Gif files, on the other hand, save smaller the more pixels of the same color in a row, so they are ideal for flat-color files such as logos. This is why much of the artwork on this group should be saved as .gif files. If you are doing rainbow inks or subtle pencil-shading, perhaps a .jpg will be best. One way to determine what works best (if you are unsure) is to save from the .tif (or other print format) in both web formats, look at both in your browser, and also note which is actually the smallest file on your disk. Sometimes you will be surprised.

If you choose to save as a .gif file, reduce the number of colors first. In some programs, .gif is not even a save-as option until you reduce the colors. You must choose 256 or fewer colors. Take it slowly. Reduce one step at a time and see how things go. If it looks terrible, undo. I often save as I work in case the undo complains. In IPhoto Plus, you choose Convert, Indexed 256-color, and if you have a limited color print (2 or three colors) you might try Convert/Indexed 16-color after that and see if you can live with it. In PaintShop Pro use Colors/Decrease Color Depth and choose the next smallest number of colors, one step at a time, stopping (and perhaps undoing) when you go too far. In Graphic Converter, it is Picture/Colors/Change to #Colors, one step at a time. I also sometimes choose Picture/Colors/Minimize colors in this program and it works well for certain images. In PhotoShop use Mode/Indexed Color/Other:256 colors and Adaptive Palette with no dithering.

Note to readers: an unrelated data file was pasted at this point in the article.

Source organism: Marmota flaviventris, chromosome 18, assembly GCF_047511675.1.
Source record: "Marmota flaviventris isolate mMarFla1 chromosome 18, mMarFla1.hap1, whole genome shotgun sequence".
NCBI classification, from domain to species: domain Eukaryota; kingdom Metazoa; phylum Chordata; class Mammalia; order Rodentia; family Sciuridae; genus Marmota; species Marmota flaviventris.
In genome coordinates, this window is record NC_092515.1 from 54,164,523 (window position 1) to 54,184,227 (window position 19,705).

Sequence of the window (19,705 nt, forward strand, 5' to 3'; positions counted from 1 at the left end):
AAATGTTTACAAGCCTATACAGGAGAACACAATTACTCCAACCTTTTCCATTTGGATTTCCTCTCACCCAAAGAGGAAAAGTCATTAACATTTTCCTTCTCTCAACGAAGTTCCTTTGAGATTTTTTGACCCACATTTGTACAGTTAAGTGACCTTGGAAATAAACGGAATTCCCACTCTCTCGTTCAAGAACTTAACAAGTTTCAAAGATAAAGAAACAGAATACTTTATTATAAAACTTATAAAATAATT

If an image is essentially black/white/grey in nature, saving as greyscale using the same menus can sometimes reduce the size of the image even further, and is worth a try.